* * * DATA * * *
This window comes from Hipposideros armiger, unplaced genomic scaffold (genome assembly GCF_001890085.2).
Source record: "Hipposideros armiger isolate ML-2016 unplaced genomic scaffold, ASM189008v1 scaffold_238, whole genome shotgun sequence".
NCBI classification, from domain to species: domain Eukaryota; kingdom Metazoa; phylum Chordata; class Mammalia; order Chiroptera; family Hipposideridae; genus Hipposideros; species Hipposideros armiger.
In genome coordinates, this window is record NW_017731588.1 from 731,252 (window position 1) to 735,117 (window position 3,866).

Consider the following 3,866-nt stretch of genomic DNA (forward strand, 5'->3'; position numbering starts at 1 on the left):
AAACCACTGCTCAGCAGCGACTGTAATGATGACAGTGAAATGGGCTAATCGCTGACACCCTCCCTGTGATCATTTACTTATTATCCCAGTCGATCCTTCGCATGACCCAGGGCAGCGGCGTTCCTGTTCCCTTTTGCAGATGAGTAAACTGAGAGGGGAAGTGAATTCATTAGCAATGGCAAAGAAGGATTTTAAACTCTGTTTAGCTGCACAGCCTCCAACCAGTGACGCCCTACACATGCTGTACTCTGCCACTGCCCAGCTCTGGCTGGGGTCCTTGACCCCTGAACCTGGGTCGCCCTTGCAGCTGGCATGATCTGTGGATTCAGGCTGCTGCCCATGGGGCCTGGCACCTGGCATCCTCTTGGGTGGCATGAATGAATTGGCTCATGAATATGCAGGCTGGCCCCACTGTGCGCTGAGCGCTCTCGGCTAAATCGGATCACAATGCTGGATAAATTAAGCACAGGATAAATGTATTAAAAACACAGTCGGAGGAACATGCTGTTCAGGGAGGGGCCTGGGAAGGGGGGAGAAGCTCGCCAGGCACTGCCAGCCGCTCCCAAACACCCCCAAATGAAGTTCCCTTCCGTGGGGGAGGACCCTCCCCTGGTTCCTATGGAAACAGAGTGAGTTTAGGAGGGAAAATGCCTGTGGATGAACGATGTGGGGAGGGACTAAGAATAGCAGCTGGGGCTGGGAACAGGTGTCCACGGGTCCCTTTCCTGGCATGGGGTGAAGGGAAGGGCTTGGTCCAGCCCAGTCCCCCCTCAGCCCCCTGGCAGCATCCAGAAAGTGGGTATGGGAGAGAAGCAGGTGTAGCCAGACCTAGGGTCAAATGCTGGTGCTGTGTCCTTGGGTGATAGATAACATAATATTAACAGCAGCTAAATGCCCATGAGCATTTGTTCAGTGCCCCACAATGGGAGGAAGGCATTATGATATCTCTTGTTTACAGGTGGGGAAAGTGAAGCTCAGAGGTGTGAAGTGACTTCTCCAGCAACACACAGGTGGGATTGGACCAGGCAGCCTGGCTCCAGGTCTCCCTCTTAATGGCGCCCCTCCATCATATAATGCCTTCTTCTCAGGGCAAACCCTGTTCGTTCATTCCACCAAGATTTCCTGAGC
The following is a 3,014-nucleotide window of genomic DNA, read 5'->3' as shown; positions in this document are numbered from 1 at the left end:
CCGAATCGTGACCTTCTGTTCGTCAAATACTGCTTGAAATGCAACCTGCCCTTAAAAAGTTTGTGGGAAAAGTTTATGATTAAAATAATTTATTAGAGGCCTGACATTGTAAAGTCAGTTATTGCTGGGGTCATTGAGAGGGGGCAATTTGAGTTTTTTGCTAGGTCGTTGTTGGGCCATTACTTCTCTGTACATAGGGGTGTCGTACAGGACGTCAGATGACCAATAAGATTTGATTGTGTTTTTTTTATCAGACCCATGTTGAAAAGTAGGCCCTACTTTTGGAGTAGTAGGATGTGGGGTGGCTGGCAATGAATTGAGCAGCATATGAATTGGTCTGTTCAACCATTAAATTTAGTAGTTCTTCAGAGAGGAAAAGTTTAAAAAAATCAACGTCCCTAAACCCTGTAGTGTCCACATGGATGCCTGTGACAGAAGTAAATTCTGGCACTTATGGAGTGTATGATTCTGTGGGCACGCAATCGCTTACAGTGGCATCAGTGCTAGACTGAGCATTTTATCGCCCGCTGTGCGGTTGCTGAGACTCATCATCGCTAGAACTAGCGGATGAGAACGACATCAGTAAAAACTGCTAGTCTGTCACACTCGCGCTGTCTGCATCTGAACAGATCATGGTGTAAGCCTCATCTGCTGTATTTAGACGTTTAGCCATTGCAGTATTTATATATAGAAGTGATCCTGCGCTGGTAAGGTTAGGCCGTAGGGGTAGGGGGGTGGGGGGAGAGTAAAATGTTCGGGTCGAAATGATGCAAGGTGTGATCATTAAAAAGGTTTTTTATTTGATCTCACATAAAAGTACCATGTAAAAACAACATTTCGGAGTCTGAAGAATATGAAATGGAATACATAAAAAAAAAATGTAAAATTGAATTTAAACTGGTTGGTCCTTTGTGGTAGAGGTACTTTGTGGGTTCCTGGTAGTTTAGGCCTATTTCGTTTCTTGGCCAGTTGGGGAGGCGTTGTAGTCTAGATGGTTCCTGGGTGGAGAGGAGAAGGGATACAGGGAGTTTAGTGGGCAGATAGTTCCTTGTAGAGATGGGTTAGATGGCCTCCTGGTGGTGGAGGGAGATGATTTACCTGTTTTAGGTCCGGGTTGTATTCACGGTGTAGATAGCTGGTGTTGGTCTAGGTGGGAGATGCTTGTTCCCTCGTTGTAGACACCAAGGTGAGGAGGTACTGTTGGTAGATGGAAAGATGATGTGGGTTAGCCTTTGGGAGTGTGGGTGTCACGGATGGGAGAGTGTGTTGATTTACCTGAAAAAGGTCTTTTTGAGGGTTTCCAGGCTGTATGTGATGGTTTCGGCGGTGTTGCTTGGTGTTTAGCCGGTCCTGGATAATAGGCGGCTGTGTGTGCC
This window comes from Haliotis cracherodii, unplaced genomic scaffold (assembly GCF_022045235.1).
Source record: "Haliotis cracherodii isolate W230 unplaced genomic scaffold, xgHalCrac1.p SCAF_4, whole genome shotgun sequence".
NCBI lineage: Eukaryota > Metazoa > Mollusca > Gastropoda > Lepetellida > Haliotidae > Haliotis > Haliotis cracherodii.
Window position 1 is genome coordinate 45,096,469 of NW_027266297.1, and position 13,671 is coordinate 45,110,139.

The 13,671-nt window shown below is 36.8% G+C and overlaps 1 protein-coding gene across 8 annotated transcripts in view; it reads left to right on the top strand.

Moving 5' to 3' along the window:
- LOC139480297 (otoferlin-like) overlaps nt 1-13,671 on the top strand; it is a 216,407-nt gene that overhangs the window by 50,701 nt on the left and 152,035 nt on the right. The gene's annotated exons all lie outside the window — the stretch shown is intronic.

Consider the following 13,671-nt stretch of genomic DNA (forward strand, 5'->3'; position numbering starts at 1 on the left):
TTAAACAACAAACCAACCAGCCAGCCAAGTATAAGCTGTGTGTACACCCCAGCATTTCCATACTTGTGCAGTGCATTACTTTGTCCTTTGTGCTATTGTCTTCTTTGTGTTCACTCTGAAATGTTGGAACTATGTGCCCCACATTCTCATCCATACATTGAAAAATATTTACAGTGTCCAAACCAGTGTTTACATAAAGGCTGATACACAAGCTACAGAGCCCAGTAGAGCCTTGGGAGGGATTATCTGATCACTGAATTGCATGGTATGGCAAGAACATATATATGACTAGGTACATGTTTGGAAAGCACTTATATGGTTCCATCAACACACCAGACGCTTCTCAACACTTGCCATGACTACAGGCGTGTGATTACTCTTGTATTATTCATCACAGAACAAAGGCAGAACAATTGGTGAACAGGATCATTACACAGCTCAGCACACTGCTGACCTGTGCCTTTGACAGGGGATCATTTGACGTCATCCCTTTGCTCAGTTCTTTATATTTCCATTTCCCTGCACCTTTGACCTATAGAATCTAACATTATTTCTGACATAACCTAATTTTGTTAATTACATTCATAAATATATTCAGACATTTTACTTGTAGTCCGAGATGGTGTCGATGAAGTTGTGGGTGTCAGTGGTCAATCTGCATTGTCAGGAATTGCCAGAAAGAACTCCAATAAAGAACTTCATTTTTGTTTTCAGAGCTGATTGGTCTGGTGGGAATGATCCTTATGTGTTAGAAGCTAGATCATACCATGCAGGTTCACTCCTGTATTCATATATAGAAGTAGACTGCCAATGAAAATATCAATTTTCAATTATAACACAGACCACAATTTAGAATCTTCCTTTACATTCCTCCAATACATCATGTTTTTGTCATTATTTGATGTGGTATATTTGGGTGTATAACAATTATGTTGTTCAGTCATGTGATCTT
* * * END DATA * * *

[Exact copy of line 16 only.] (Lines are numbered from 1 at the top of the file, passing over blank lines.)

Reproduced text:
Consider the following 13,671-nt stretch of genomic DNA (forward strand, 5'->3'; position numbering starts at 1 on the left):